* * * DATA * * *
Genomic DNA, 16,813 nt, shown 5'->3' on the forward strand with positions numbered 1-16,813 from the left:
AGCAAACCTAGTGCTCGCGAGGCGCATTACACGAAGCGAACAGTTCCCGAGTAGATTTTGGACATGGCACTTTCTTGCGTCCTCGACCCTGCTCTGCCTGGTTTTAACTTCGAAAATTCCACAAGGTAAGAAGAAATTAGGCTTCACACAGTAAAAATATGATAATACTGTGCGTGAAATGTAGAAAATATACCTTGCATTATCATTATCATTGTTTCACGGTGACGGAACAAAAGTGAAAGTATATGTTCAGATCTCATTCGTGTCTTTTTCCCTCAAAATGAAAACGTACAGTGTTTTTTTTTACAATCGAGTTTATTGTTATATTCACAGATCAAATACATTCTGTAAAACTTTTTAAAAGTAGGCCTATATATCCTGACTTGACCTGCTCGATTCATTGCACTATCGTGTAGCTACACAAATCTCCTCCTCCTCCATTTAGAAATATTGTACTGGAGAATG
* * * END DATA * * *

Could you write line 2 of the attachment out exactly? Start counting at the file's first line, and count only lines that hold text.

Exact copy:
AGCAAACCTAGTGCTCGCGAGGCGCATTACACGAAGCGAACAGTTCCCGAGTAGATTTTGGACATGGCACTTTCTTGCGTCCTCGACCCTGCTCTGCCTGGTTTTAACTTCGAAAATTCCACAAGGTAAGAAGAAATTAGGCTTCACACAGTAAAAATATGATAATACTGTGCGTGAAATGTAGAAAATATACCTTGCATTATCATTATCATTGTTTCACGGTGACGGAACAAAAGTGAAAGTATATGTTCAGATCTCATTCGTGTCTTTTTCCCTCAAAATGAAAACGTACAGTGTTTTTTTTTACAATCGAGTTTATTGTTATATTCACAGATCAAATACATTCTGTAAAACTTTTTAAAAGTAGGCCTATATATCCTGACTTGACCTGCTCGATTCATTGCACTATCGTGTAGCTACACAAATCTCCTCCTCCTCCATTTAGAAATATTGTACTGGAGAATG